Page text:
Los Angeles Hungarian House: Rejecting antisemitism is a priority

Miklós Pereházy

Miklós Pereházy

Since 2003, I have served as president of the United Hungarian House in Los Angeles, an organization which is not only not antisemitic, but is ultimately a non-political and secular institution.

Growing up as a child, we didn’t ask our classmates about one another’s religion (especially considering that few people practiced religious faith at that time), but rather we asked if one could play soccer or if one was good at math.

We were of very modest means, but ultimately our childhood was just, because we were not prejudiced. We respected knowledge, skills and the rules of the games that we played out on the streets and in the schoolyards.

I still live by the same principles, even if — due to my age — I now see some things a little differently. I will, however, never accept religion-based prejudice. The guests who visit the United Hungarian House of Los Angeles keep coming back precisely because of the center’s tolerant atmosphere.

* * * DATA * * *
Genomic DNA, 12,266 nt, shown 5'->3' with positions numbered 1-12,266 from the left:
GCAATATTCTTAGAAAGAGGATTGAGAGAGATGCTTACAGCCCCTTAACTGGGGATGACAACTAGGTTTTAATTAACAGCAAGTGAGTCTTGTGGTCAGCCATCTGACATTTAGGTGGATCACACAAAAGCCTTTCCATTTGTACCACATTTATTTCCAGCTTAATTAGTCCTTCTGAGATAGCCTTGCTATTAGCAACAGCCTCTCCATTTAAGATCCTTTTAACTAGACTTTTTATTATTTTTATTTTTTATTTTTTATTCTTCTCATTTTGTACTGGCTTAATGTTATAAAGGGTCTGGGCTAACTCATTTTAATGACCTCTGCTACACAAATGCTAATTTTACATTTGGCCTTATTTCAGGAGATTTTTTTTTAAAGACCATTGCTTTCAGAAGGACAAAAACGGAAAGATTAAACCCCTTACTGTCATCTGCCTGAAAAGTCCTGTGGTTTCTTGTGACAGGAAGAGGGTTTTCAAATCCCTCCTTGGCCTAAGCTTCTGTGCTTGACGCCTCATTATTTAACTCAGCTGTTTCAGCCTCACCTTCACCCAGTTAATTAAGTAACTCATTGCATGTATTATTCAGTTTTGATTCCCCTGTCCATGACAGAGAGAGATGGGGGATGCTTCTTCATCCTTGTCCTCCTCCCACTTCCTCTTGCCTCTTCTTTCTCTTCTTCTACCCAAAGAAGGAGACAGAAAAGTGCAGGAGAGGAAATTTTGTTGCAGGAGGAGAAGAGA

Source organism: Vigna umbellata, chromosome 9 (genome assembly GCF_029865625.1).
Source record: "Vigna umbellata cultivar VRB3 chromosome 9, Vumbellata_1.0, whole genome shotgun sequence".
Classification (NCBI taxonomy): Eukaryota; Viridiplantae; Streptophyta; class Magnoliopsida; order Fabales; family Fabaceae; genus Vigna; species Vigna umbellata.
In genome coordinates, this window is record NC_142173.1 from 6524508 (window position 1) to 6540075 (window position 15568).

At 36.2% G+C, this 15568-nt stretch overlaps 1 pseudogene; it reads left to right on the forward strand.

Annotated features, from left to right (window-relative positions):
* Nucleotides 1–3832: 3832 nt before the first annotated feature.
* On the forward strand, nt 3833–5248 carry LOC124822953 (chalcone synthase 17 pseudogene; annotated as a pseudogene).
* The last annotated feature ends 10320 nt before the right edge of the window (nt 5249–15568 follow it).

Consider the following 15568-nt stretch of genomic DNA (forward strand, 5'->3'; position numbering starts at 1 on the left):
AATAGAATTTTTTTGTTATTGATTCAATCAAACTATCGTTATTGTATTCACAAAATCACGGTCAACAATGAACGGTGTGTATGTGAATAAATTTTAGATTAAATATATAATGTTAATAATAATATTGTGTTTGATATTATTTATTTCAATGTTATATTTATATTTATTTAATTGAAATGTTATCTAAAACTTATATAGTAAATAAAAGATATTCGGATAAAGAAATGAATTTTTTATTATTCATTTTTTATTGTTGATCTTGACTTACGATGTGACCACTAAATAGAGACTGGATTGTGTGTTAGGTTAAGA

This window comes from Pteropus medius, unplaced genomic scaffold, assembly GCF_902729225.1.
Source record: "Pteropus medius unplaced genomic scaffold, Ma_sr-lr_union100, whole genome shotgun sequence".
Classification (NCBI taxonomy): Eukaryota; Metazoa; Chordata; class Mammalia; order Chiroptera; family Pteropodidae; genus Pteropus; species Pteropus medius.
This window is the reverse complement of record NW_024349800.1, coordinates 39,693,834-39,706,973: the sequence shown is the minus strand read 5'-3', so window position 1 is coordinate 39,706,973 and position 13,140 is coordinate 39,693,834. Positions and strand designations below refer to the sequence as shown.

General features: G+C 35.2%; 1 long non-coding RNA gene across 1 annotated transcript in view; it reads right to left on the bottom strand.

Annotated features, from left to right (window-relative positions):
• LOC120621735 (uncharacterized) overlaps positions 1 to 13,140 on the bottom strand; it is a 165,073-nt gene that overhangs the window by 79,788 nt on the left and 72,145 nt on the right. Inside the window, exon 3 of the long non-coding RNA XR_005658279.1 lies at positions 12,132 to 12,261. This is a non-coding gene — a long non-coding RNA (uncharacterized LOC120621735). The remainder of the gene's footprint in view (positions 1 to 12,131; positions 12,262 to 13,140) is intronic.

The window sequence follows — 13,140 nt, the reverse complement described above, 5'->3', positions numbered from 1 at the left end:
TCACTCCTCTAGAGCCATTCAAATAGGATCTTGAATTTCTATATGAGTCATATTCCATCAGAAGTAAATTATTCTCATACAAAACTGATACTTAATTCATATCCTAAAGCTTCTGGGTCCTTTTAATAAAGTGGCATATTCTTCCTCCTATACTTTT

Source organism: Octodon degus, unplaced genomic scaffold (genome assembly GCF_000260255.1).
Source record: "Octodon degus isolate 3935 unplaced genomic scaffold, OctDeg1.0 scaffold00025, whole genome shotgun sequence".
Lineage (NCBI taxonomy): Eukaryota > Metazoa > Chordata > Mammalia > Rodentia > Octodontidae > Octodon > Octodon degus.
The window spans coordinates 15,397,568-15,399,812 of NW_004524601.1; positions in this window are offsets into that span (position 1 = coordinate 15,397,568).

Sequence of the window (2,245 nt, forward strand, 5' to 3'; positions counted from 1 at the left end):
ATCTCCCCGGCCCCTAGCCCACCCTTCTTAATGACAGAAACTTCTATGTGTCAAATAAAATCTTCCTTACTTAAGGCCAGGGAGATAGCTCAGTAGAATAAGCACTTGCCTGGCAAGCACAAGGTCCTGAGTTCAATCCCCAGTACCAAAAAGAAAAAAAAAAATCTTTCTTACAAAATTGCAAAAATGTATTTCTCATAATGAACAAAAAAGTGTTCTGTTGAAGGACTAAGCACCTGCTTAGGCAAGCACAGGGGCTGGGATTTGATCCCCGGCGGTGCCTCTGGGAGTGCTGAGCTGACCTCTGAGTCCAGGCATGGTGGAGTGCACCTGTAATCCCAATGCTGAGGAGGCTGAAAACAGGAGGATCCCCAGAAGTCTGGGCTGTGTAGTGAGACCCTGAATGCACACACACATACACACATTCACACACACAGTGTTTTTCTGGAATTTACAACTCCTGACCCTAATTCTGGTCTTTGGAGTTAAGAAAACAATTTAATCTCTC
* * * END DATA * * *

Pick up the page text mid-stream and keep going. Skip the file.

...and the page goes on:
It is true that Mr. György Lázár contacted me about an upcoming event at our center. I am certainly sensitive to the questions and issues raised about Fruzsina Pregitzer’s upcoming presentation. A such, I quickly asked an actor friend of mine, Péter Pankotay, if there will be any element in Ms. Pregitzer’s presentation that is questionable or problematic. (Mr. Pankotay had recommended Ms. Pregitzer to me earlier on.)

Mr. Pankotay responded with a definitive “no.”

It is very important for me to note, that as president of the United Hungarian House, rejecting antisemitism and antisemitic propaganda in the diaspora, and keeping it from surfacing, is a priority.

Miklós Pereházy, President of the Los Angeles United Hungarian House 

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